MSR Groundhog Stake broke!

2:48 p.m. on August 12, 2012 (EDT)
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Granted it's been dry here in the midwest one of my stakes broke! After reading such good reviews I figured they were ultimately destructible. 

I was pressing down with my hands and wack! snapped right in two. 

Pretty disappointed to say the least. 


image.jpg

4:20 p.m. on August 12, 2012 (EDT)
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I broke two of these a couple winters ago and gotta say they are my least favorite peg.  They have too much surface area and so when frozen in the ground can be hell to remove---and sadly all Hilleberg tents now come with these standard issue.  These are the Y pegs and stronger than the V pegs, etc.

Another time I had one frozen in the ground and tried pulling it out using the cord---snapped the cord of course.  Here's the secret for frozen in stakes---hammer them in with a rock an inch and they will release.

5:13 p.m. on August 12, 2012 (EDT)
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Make sure the stake says it's an MSR product. There are fake groundhog stakes being sold on Ebay.

6:55 p.m. on August 12, 2012 (EDT)
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Thanks for the advice Tipi. 

Yes they are MSR. 

9:30 p.m. on August 12, 2012 (EDT)
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I've been using those cheap Y stakes from ebay for years. I've not yet have one bend or break.

10:57 a.m. on August 13, 2012 (EDT)
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Looks like i am off to buy some new pegs as I too have these.

5:46 p.m. on August 13, 2012 (EDT)
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I nearly bought a set the last time I was at REI...guess I'll re-think that one. Thanks.

8:03 p.m. on August 13, 2012 (EDT)
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Any stake will break, or can break. Its just thin metal when it comes down to it. It doesnt matter if its Ti, steel, alluminum, carbon fiber, plastic, or adamantium it can still break. I have only damaged or broken a stake when applying excessive force. That being said If your really having to apply force to put in a stake then try a slightly different spot/angle and see if it makes a difference.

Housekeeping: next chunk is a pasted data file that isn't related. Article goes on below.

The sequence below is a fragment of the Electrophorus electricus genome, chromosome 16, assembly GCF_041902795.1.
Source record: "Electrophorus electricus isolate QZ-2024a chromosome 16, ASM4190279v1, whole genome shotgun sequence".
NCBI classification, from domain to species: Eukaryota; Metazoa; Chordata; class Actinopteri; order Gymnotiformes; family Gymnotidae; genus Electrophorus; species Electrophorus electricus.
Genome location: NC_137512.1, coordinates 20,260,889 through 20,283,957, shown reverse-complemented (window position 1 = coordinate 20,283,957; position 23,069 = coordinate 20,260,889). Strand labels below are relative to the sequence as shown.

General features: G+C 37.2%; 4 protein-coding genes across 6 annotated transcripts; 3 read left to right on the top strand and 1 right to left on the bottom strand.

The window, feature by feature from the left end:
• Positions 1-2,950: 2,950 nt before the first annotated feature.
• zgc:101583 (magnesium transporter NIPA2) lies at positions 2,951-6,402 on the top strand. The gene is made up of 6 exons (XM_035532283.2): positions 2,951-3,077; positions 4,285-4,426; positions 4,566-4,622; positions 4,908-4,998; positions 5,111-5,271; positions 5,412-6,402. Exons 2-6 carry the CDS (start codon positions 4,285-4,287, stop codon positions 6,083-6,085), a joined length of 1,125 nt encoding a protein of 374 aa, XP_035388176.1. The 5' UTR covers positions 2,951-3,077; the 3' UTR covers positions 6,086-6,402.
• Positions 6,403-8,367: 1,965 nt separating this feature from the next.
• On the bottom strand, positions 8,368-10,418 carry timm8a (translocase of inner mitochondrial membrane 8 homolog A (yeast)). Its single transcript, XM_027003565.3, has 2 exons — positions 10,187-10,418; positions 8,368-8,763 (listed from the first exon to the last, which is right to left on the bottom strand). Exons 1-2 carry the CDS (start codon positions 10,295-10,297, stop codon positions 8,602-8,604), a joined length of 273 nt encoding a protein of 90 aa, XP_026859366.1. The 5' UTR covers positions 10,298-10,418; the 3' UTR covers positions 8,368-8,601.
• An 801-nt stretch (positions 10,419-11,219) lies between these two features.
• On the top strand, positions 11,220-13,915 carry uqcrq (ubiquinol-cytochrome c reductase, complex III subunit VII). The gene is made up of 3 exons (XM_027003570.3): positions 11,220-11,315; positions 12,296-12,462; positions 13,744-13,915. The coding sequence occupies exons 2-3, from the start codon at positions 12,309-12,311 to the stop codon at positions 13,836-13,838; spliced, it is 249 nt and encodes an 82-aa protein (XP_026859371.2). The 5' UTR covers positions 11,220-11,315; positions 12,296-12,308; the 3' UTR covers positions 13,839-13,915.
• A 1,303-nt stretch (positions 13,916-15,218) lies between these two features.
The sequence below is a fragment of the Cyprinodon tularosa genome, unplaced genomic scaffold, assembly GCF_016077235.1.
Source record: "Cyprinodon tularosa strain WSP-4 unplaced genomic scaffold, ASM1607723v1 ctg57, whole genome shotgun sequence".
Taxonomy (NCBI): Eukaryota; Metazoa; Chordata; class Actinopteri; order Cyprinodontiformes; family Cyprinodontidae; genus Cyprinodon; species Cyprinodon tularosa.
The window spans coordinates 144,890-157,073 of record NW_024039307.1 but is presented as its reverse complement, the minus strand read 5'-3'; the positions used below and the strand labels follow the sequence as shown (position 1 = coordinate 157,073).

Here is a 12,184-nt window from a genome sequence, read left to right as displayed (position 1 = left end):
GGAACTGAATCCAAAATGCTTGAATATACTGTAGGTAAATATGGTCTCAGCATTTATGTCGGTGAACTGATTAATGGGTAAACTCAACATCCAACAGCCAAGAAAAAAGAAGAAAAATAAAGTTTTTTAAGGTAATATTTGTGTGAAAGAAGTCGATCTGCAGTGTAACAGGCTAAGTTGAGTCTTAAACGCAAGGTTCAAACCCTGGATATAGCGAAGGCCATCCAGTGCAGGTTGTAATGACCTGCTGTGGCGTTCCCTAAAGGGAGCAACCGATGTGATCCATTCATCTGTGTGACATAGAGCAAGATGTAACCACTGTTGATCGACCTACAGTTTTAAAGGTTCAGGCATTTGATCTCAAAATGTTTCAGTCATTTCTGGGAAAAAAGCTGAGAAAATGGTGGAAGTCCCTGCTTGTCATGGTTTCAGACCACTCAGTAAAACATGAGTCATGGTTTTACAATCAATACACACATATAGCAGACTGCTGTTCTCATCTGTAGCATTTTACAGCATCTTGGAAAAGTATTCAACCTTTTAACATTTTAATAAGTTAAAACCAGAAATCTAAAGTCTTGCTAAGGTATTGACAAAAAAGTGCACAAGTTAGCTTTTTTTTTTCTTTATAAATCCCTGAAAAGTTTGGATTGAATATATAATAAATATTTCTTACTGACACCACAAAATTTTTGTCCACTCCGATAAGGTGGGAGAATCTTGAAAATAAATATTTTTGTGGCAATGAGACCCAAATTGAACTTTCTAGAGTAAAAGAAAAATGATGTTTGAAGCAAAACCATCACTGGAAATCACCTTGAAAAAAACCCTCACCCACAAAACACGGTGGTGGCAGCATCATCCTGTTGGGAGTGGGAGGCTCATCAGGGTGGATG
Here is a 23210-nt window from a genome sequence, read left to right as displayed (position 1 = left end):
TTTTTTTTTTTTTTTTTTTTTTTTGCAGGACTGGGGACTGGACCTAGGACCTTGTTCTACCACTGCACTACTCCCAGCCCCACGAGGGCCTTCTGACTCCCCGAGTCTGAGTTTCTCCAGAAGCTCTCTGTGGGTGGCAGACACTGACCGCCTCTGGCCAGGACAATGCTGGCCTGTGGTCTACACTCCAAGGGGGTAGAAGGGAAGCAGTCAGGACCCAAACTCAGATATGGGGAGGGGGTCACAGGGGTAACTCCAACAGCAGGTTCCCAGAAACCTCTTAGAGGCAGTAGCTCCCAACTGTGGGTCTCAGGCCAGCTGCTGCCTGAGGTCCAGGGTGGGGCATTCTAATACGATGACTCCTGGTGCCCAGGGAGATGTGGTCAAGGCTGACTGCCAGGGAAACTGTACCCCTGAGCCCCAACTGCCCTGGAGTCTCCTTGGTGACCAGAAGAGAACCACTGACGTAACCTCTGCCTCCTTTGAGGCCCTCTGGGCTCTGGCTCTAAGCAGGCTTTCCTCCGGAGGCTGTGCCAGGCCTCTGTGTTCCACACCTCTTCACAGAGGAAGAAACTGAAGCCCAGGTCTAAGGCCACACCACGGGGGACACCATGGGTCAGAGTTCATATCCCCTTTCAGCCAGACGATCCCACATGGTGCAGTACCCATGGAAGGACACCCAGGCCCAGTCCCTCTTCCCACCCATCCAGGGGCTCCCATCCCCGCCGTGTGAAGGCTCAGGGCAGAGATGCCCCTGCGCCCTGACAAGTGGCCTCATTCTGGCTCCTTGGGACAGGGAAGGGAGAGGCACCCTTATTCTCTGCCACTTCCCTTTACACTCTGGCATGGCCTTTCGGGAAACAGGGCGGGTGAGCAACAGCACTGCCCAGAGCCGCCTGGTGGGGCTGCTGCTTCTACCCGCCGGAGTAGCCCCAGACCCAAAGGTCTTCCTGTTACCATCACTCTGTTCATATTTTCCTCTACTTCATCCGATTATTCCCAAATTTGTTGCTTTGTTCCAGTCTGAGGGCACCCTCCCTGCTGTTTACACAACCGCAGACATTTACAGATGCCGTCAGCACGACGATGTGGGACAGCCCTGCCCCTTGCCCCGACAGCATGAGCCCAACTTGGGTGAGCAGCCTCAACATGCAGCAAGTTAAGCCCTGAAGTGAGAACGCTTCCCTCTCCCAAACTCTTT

I always carry a few extra just in case one breaks. I try to give my stakes along with all of my other gear a good look over when I get home to check for any creases etc that will signify an imminent failure.

I tend to find that the really thin Ti sheperd hook style stakes go in the best in really hard ground, I usually carry a few different types of stakes to cover my bases when backpacking, especially in unfamiliar territory. My staple choices are the Y stakes that came with my Nemo tent, and a few Ti sheperd hook stakes. In winter I carry snow stakes, and a couple nail stakes. Snow stakes also work great in sand.

Bottom line is any brand and any style of stake can break. Its one of those items that if you backpack enough you are sure to go through much quicker than other gear, especially if your camping in areas with really hard ground, or rocky/frozen areas.

9:20 p.m. on August 13, 2012 (EDT)
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I should add that I use those Y stakes in sand and soft dirt. 9" and 6" respectfully.

9:49 p.m. on August 13, 2012 (EDT)